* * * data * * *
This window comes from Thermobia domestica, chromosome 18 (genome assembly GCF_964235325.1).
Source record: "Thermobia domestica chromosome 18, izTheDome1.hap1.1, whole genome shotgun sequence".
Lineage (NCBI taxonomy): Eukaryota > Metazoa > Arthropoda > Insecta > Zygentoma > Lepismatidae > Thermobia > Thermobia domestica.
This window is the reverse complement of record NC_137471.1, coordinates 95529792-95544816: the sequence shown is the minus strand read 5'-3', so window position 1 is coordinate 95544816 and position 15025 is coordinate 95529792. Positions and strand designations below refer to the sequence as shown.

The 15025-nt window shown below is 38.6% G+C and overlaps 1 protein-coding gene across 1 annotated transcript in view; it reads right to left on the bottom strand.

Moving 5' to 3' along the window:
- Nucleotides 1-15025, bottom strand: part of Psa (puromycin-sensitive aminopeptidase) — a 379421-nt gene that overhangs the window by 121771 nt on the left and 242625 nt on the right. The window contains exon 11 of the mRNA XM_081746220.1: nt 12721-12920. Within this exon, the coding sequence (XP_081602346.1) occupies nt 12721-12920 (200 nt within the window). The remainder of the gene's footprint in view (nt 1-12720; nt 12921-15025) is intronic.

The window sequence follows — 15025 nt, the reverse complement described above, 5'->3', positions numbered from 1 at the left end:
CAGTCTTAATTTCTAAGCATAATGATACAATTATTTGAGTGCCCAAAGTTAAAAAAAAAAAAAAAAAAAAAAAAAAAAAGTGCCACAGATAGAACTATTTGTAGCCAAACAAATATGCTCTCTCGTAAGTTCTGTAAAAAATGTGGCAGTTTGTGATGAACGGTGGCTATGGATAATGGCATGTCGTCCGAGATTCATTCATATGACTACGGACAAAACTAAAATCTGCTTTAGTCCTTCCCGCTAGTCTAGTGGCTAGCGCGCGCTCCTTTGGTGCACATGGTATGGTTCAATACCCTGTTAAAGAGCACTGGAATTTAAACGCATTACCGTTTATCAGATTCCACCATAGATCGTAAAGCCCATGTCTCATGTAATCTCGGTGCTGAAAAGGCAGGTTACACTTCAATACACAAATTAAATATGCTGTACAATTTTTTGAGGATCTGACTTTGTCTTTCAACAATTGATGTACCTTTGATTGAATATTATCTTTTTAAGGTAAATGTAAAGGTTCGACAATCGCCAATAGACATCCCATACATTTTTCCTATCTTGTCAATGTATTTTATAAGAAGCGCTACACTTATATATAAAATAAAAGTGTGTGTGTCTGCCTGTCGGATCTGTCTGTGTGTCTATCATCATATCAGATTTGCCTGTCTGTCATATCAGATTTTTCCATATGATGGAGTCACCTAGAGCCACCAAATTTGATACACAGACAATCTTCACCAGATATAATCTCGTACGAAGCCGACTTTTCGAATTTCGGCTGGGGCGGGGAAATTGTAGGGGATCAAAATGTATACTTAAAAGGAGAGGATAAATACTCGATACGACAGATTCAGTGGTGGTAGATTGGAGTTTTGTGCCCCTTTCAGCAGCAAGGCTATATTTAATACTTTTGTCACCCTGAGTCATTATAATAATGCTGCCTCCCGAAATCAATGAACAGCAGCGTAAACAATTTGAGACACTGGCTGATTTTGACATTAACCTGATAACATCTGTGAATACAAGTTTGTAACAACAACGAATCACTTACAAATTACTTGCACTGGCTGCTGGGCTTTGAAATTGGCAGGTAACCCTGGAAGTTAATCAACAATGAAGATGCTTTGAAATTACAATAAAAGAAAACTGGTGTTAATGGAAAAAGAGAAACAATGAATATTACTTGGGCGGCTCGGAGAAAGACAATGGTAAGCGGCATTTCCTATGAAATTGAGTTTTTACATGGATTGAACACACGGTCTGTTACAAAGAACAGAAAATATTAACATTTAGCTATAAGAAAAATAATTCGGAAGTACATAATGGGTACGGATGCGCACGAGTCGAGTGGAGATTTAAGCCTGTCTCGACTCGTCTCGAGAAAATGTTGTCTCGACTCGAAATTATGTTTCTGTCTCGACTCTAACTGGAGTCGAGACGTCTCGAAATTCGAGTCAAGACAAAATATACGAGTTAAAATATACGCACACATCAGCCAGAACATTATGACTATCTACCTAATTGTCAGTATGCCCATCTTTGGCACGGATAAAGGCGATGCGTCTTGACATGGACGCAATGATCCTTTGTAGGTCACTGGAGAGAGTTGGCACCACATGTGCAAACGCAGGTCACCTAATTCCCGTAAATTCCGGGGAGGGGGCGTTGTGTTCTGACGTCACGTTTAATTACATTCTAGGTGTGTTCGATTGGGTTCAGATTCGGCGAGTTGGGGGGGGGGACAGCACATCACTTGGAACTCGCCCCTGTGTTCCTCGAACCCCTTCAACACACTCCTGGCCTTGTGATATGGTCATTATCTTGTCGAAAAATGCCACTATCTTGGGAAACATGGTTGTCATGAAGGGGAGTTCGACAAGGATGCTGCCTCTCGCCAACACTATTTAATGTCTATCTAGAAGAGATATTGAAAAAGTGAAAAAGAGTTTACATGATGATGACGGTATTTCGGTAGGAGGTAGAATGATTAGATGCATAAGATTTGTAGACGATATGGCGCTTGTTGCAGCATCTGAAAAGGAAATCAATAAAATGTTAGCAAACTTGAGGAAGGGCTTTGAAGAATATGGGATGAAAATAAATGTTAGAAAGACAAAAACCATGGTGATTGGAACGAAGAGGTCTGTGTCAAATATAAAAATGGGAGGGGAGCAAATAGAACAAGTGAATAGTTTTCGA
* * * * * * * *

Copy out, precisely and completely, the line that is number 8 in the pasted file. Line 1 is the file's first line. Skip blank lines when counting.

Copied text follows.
The window sequence follows — 15025 nt, the reverse complement described above, 5'->3', positions numbered from 1 at the left end: